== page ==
Review: 'Homeland' returns strong, powered by Claire Danes
By By Robert Lloyd and Los Angeles Times Television Critic
Sep 28, 2013 | 10:00 AM
The walking wound that is Claire Danes' bipolar superspy Carrie Mathison returns to duty in your living room Sunday, on Showtime, as the third season of "Homeland" begins.
There is no sign, for the moment (and the next moment, at least), of her fugitive love Nicholas Brody (Damian Lewis), the Marine-turned-terrorist-congressman-turned-triple-agent-cum-boyfriend, last seen as Carrie saw him to the Canadian border, after the bombing of CIA headquarters — the endgame of a complicated plot for which Brody had been framed. I say "endgame," but who knows, really?
FOR THE RECORD:
"Homeland": A review of the season premiere of "Homeland" in the Sept. 28 Calendar section said the character Carrie Mathison told her father that she was using a variety of methods to take care of herself, including "mediation." The word she used was "meditation." —
Where the sophomore season, which some viewers accounted as crazy as its heroine (assassination by pacemaker!), began with action, the current one arrives as if in a still-settling cloud of dust. It is 58 days later, story-wise. Carrie, for her sins, is lying her head off to Congress, which wants answers. (Pesky Congress.) She's gone off her meds too, in the belief that they dulled her perception and that she otherwise would have spotted the plot behind the plot and all the Langley dead would still be alive.
"But it's all good," she tells her concerned father (James Rebhorn). "I'm medicating myself in other ways, exercise, mediation... I'm following a program... a doctor-supervised program... I read about him, for your information, in the Journal of Alternative Medicine." But he has seen the empty tequila bottles in the trash.
Saul Berenson (Mandy Patinkin), Carrie's rabbinical superior — reciting the Kaddish over the bodies at Langley when last seen — is now running the agency, with Dar Adal (F. Murray Abraham) at his shoulder, acting (and looking) very much a cartoon devil. They worry that Congress will actually try to shut down the CIA — Congress! — which is about the unlikeliest thing the series has proposed so far. (Though it's also standard to the genre to make the elected representatives of the people the enemy of honest policemen.) There is talk of buses, and who should or shouldn't be thrown under one.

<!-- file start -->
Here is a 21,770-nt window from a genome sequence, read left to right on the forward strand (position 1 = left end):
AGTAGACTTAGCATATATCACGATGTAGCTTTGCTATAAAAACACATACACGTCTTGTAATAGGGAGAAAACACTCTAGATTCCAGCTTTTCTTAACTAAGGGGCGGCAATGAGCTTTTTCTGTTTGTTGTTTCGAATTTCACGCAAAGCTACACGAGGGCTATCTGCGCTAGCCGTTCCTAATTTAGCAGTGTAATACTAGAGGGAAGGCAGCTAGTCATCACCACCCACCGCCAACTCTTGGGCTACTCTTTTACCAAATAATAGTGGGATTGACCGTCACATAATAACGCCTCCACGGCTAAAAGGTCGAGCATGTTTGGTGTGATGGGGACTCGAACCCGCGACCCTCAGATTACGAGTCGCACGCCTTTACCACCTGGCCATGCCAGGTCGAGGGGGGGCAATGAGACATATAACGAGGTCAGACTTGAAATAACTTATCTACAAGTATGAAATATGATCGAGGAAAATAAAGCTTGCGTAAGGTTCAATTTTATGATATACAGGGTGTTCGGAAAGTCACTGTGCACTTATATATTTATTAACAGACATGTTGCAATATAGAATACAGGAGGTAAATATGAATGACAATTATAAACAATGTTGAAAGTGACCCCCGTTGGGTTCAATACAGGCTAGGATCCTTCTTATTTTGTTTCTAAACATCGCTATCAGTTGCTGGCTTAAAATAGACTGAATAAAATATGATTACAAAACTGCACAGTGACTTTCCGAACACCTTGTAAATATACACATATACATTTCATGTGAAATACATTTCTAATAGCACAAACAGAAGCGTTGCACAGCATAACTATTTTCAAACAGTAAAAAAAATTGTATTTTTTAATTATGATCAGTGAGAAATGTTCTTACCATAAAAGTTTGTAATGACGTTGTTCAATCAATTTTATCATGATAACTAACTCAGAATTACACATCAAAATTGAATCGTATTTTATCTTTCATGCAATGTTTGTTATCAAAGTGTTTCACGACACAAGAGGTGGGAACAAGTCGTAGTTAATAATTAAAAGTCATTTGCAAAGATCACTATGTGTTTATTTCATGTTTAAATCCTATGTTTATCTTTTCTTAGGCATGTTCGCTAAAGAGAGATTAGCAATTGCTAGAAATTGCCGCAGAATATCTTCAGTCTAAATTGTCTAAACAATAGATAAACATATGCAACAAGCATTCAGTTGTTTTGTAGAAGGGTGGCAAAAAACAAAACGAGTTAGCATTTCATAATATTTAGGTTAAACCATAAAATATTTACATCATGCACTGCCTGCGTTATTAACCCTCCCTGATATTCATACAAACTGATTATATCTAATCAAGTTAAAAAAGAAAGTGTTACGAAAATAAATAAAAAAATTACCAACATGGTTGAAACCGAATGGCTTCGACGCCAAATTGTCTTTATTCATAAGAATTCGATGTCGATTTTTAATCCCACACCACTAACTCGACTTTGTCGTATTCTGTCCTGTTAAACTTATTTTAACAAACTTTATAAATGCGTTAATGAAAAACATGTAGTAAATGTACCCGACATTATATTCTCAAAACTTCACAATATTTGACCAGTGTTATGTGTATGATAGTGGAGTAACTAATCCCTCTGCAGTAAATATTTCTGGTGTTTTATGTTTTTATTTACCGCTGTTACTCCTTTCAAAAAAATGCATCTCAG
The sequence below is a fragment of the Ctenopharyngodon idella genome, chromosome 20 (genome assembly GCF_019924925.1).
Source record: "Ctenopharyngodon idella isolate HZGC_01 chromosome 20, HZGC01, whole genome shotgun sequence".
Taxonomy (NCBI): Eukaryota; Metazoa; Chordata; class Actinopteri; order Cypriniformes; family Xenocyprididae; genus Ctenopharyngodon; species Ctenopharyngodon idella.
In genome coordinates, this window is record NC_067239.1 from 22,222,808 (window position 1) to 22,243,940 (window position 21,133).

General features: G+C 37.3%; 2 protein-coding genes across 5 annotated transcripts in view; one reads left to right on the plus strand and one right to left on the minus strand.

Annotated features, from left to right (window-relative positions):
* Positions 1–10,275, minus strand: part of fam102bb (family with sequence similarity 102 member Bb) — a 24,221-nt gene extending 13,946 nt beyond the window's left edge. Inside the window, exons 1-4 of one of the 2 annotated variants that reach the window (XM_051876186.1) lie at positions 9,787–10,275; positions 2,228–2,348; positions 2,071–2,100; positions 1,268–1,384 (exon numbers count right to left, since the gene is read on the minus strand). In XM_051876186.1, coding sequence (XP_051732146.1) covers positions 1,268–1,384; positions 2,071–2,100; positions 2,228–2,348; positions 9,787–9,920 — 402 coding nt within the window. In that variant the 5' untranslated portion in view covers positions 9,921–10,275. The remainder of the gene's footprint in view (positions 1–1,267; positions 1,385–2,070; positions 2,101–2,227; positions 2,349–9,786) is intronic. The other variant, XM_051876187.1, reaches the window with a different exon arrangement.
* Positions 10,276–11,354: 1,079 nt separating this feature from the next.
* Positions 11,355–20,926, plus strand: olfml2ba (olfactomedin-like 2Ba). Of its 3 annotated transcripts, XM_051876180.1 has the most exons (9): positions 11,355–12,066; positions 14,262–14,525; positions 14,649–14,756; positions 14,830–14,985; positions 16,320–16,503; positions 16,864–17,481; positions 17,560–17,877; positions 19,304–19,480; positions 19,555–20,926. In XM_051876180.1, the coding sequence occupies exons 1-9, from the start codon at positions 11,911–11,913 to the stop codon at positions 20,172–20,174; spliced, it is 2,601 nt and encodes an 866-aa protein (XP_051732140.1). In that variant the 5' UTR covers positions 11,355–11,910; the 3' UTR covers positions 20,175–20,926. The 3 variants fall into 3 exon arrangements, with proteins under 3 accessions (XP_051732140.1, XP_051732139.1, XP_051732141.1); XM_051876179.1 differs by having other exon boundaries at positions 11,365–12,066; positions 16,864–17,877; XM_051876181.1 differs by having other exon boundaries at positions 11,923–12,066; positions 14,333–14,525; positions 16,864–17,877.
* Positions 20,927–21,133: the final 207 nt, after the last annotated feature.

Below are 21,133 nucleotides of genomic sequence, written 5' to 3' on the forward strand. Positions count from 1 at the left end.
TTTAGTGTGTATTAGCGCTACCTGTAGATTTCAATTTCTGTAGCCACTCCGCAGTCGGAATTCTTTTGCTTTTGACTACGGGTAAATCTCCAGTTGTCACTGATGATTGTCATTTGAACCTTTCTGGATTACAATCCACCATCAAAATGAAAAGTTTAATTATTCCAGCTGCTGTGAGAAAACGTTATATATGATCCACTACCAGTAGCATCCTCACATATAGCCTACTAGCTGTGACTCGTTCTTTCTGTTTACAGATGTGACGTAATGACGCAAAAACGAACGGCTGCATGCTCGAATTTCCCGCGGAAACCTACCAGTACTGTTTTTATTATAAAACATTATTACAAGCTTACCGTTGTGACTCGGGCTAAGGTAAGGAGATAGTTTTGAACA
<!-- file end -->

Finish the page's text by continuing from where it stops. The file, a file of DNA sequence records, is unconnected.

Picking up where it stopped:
The other Brodys, meanwhile, are getting on with life as national pariahs, with wife Jessica (Morena Baccarin) out looking for work. Daughter Dana (the increasingly excellent and relied upon Morgan Saylor) is about to be released from a recovery center, having slit her wrists in the space between seasons.
Like Carrie, of whom she seems to be a better-grounded reflection — better grounded, even having slit her wrists — she is living a sort of forbidden love: She met a boy (Sam Underwood) in rehab. Her scenes with him are touching in a refreshingly ordinary way (the circumstances notwithstanding); Dana may prove to be the secret heart of the series in the end.
"We're going to be under complete surveillance," she tells him.
Agent Peter Quinn (Rupert Friend), who last year declined to shoot Brody just to make things easier for his boss, also looks likely to increase in value this season, as a voice for professional standards and human conscience. New to the team, and hopefully sticking around, is Nazanin Boniadi as Fara, a head-scarfed Persian banking analyst, who arrives to help sort out some "intel," I think they call it.
What makes this spy show different from other spy shows? For all its occasional daffiness, it is in many ways a thing of its kind, with its troubled heroes and cool, overly clever villains concocting absurdly complicated plots. The short, correct answer is Claire Danes.
Since we first met her, as teenager Angela Chase in "My So-Called Life," Danes has been our communicator nonpareil of raw feeling — a master of the knit brow, trembling chin, the wet eye. I can't think of another actor who portrays extremity so convincingly; you credit the pain, and the joy, even as you mark and admire the work.
As much as I love what Lewis and Patinkin— as well as Baccarin and Saylor — do here, Danes is what makes "Homeland" remarkable. It might be a perfectly diverting show without her (though possibly a sillier-seeming one); but plenty of shows are perfectly diverting. She floods "Homeland" with ecstasy; she makes it all personal.